You can also collect first party data through customer surveys or forms on your website. For instance, you could invite people to download an ebook or subscribe to a newsletter but require them to answer a few questions about themselves before they can do so. You can offer discounts, free products, or access to exclusive offers as an incentive for users to provide data, though be careful to strike the right balance. People might not mind giving you their name and email address to access a free newsletter, but if you expect them to fill out a form with 12 different questions about themselves they need to be highly incentivized that what they’re getting in exchange is worth their time.
Customer survey forms and web analytics tools are always ways you can gather first party data about your users.
How is first party data used?
Depending on how much and what kind of data you collect, that information can be put to many different possible uses. But zooming out, the primary ways organizations use first party data are:
- For retargeting website visitors for ads in the future
- For tracking conversion
- For nurturing customers through the sales process
- For gathering information about customers to refine buyer personas
Think about a company like Netflix: Netflix relies on first party data to recommend movies and TV shows to its customers. The company uses the customers’ search history, watch history, preferences, ratings and demographics to make all sorts of recommendations about what they’re likely to watch in the future.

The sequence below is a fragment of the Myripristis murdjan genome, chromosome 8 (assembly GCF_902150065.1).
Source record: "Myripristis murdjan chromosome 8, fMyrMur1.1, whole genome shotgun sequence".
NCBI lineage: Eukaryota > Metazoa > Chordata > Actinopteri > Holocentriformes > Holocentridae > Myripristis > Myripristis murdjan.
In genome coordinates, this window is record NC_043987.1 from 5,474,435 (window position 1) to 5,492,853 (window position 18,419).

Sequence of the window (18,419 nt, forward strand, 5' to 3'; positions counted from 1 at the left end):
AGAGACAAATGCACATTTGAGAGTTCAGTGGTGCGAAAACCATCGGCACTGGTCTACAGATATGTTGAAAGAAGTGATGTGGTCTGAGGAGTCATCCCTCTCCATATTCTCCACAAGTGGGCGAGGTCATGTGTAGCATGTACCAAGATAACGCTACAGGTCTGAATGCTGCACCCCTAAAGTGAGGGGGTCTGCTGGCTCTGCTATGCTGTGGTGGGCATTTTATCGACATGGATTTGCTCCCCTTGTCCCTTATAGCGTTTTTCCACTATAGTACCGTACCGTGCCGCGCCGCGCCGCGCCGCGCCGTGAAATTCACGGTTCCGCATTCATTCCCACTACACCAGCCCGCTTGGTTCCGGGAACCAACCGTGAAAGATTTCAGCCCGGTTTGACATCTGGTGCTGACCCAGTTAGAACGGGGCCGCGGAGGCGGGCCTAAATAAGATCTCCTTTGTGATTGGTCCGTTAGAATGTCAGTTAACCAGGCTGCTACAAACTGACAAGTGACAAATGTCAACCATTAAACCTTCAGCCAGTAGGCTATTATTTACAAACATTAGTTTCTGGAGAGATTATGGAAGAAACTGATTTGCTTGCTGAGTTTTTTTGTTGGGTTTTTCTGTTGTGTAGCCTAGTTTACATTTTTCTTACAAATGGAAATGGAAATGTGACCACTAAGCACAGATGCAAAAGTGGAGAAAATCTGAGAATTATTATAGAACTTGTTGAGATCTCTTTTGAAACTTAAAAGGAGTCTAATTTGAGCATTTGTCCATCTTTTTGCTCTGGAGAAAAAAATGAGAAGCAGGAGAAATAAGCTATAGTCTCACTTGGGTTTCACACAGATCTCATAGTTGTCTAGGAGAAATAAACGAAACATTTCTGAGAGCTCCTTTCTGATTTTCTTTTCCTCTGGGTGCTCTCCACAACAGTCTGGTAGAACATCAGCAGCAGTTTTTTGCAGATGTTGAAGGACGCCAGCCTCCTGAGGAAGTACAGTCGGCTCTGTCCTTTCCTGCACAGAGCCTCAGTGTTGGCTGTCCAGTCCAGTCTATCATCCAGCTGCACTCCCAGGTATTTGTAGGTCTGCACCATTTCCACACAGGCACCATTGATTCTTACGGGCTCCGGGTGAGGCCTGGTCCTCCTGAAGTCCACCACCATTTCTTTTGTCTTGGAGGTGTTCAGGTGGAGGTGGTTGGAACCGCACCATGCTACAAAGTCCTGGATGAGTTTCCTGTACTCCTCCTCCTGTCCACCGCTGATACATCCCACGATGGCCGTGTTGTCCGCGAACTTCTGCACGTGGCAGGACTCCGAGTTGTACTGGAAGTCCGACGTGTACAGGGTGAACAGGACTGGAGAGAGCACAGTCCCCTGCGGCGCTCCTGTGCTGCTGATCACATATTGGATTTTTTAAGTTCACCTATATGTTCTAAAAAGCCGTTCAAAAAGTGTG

But it’s not just digital behemoths like Netflix that put this information to good use. Understanding how many times a user has been to your website, what products they’ve looked for in the past, how close they came to making a purchase, how closely they resemble the demographic profile of other customers you’ve had in the past – all of these pieces of information are invaluable for determining the best way to convince them to make a purchase in the future.
What are the challenges of collecting first party data?
As first party data becomes increasingly important, you might face certain challenges when collecting it. These challenges include a lack of customer trust, a limited data pool and data silos (data siloed across different departments or systems, making it difficult to access).
Consider building trust with customers, expanding your data collection channels and unifying your data to overcome these challenges. Make data privacy regulations a top priority when collecting first party data by complying with them to avoid fines.
What is second party data?
Second party data is customer information that you haven’t gathered yourself, but that was collected by another organization you partner with. For instance, the information Google or Facebook provide to other advertisers seeking particular audiences: this is second party data. You didn’t collect it yourself; it’s being provided by another company you work with for you to use.